Thank you for following the work of the AEI-Brookings Election Reform Project. We’ll continue looking at the issues of election reform at AEI and Brookings. For new work on congressional redistricting, please visit www.redistrictingproject.org.

Statistical Analysis of the Post Election Audit Data
Post-election audits determine whether discrepancies between hand and machine ballot counts exist. Analysis of the 2008 election results in Connecticut find discrepancies in the vote counts caused by hand counting errors or vote misallocation, not as a result of machine tabulations.

Read the report here.
Featured Resources
A pilot study examined the effectiveness of combining in-person training with on-line educational tools. Those who participated in on-line training performed better, were more confident in their work, and knew the specifics of their job better than those who had not participated in on-line training.
This report reviews the election process across all fifty states, using the Carter-Baker Commission’s recommendations as guidelines.
In this analysis, the Election Reform Project’s Molly Reynolds looks at what responses from a 2008 survey can tell us about what the public prefers in terms of election reform proposals—and the limits of relying on such data in this particular area.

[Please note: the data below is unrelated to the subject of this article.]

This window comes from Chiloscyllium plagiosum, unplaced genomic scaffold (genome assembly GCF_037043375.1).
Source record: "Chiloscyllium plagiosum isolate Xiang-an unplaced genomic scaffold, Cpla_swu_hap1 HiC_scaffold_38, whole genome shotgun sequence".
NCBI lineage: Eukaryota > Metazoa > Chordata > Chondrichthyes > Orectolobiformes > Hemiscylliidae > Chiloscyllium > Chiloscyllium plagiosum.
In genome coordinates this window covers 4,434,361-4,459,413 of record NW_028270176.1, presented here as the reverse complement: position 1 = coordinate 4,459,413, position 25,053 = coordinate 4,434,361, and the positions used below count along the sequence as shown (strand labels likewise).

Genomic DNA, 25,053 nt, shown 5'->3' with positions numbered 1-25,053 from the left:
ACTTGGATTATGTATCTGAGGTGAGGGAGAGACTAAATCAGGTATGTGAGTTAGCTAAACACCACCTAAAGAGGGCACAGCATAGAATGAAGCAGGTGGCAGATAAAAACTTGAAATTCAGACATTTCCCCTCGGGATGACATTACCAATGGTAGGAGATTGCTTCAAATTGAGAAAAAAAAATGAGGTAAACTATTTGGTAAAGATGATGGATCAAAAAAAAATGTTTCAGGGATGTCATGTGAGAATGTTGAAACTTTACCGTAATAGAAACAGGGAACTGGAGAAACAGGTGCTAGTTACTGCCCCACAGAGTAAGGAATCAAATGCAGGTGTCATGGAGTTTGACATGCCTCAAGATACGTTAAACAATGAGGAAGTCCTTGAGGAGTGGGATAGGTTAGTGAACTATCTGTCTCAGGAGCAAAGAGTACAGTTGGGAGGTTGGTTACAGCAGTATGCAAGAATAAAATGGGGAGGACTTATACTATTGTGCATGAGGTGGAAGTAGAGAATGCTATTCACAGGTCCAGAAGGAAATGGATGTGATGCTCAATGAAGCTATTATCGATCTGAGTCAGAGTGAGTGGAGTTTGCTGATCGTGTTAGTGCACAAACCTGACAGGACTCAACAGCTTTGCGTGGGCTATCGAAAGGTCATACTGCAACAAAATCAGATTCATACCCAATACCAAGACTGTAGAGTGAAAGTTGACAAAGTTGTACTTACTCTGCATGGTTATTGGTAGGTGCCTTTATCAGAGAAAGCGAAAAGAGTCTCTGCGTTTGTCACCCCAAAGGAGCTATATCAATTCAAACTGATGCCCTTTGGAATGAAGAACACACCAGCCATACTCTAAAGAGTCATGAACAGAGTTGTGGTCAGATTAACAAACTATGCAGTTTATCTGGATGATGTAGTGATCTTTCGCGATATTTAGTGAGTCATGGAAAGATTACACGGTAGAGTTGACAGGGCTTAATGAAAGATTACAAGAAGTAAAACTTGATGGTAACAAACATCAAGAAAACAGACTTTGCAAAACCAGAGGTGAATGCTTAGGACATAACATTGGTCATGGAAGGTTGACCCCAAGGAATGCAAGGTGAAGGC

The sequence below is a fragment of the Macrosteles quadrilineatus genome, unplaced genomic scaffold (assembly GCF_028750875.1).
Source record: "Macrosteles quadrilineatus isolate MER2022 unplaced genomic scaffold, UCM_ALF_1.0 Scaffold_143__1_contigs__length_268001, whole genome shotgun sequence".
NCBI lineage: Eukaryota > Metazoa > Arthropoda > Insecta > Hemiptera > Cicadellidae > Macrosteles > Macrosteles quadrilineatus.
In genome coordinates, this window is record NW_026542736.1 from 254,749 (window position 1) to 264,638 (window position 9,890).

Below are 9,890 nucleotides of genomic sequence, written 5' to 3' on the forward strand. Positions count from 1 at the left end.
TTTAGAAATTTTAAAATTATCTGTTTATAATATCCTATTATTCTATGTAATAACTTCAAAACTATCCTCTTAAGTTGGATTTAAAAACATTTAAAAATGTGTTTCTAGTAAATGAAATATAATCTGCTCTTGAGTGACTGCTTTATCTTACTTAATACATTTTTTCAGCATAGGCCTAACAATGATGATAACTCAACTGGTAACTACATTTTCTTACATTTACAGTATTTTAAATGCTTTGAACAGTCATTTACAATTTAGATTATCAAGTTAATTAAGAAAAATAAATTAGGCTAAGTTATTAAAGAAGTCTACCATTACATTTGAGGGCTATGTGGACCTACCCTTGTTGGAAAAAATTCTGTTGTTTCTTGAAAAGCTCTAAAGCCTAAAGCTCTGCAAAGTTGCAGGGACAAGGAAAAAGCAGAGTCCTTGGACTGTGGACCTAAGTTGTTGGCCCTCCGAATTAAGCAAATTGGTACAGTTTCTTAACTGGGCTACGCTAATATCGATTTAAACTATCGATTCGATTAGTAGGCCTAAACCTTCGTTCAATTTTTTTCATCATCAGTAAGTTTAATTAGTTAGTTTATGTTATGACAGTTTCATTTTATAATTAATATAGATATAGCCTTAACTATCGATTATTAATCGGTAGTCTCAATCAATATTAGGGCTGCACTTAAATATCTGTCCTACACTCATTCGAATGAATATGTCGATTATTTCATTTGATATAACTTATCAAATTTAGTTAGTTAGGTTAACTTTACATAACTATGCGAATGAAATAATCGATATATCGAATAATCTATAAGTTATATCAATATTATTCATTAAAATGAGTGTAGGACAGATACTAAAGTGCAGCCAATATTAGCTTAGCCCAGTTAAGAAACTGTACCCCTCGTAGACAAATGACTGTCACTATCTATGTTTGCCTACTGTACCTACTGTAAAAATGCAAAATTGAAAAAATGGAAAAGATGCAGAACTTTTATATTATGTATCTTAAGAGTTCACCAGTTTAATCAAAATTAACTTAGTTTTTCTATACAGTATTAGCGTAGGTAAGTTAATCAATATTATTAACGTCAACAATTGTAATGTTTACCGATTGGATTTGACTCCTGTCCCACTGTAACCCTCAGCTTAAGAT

This report takes a comprehensive look at Ohio's election system, report highlighting both successes and failures and making a range of recommendations.
In response to a request by the Election Commission, the Hawaii Office of Elections produced this report outlining the plan for the 2010 elections. A focus of this report is the effect of the reduced budget for the office on staffing and the number of precincts which will be open for the elections.
Research Projects
Center for Democracy & Election Management was established at the School of Public Affairs at American University in 2002. Their broader goal is to pave the way for and strengthen democracy through improved electoral performance.
The Brennan Center for Justice at New York University School of Law is a non-partisan public policy and law institute that focuses on fundamental issues of democracy and justice.
Project Vote is a national nonpartisan, nonprofit 501(c)(3) that works to empower, educate, and mobilize low-income, minority, youth, and other marginalized and under-represented voters.
As part of its broader research focus on elections, campaign ethics, campaign finance, and the legislative process, the Center for American Politics and Citizenship at the University of Maryland is engaged in research projects on voting technology and ballot design specifically.
Dēmos is a non-partisan public policy research and advocacy organization founded in 2000. A multi-issue national organization, Dēmoscombines research, policy development, and advocacy to influence public debates and catalyze change.
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